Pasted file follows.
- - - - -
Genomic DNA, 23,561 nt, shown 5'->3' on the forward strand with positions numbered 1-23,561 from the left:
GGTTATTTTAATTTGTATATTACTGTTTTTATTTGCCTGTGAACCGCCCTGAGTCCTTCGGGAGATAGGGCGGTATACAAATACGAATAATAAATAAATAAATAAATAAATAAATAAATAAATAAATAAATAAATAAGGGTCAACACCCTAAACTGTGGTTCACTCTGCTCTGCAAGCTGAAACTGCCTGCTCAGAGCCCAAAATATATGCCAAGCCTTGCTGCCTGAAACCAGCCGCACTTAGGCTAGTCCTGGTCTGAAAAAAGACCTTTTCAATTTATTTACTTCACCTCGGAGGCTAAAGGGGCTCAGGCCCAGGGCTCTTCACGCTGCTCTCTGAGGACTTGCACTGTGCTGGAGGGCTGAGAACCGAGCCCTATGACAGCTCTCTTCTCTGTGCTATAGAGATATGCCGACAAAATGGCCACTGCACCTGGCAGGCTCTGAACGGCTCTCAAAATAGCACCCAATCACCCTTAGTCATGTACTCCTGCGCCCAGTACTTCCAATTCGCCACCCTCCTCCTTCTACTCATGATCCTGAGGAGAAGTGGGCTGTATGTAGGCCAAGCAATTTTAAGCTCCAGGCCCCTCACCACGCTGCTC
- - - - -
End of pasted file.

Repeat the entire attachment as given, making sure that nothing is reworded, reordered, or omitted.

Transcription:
Genomic DNA, 23,561 nt, shown 5'->3' on the forward strand with positions numbered 1-23,561 from the left:
GGTTATTTTAATTTGTATATTACTGTTTTTATTTGCCTGTGAACCGCCCTGAGTCCTTCGGGAGATAGGGCGGTATACAAATACGAATAATAAATAAATAAATAAATAAATAAATAAATAAATAAATAAATAAATAAGGGTCAACACCCTAAACTGTGGTTCACTCTGCTCTGCAAGCTGAAACTGCCTGCTCAGAGCCCAAAATATATGCCAAGCCTTGCTGCCTGAAACCAGCCGCACTTAGGCTAGTCCTGGTCTGAAAAAAGACCTTTTCAATTTATTTACTTCACCTCGGAGGCTAAAGGGGCTCAGGCCCAGGGCTCTTCACGCTGCTCTCTGAGGACTTGCACTGTGCTGGAGGGCTGAGAACCGAGCCCTATGACAGCTCTCTTCTCTGTGCTATAGAGATATGCCGACAAAATGGCCACTGCACCTGGCAGGCTCTGAACGGCTCTCAAAATAGCACCCAATCACCCTTAGTCATGTACTCCTGCGCCCAGTACTTCCAATTCGCCACCCTCCTCCTTCTACTCATGATCCTGAGGAGAAGTGGGCTGTATGTAGGCCAAGCAATTTTAAGCTCCAGGCCCCTCACCACGCTGCTC